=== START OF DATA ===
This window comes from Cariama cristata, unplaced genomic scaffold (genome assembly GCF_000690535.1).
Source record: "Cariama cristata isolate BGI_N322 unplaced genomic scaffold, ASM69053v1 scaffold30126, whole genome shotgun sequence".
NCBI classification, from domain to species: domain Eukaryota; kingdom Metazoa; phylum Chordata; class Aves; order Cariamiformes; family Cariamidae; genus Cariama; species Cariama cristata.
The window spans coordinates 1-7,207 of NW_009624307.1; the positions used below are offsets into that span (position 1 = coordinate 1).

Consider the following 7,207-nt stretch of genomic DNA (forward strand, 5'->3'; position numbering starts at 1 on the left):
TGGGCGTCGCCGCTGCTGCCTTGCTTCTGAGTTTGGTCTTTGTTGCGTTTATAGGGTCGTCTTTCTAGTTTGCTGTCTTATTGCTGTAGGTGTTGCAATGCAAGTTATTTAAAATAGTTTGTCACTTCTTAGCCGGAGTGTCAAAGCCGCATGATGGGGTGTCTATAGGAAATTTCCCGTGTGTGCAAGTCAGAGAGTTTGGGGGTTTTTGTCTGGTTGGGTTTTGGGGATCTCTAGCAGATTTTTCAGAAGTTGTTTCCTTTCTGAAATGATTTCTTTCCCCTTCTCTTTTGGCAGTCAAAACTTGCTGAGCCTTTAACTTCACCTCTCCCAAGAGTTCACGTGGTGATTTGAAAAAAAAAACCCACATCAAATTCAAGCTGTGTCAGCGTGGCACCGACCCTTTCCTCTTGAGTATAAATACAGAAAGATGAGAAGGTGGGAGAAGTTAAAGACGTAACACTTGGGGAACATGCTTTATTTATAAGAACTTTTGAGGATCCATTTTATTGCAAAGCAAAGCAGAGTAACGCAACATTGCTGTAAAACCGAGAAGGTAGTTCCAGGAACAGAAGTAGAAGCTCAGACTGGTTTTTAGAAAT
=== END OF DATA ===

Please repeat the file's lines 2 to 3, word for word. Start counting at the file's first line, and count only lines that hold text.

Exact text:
Source record: "Cariama cristata isolate BGI_N322 unplaced genomic scaffold, ASM69053v1 scaffold30126, whole genome shotgun sequence".
NCBI classification, from domain to species: domain Eukaryota; kingdom Metazoa; phylum Chordata; class Aves; order Cariamiformes; family Cariamidae; genus Cariama; species Cariama cristata.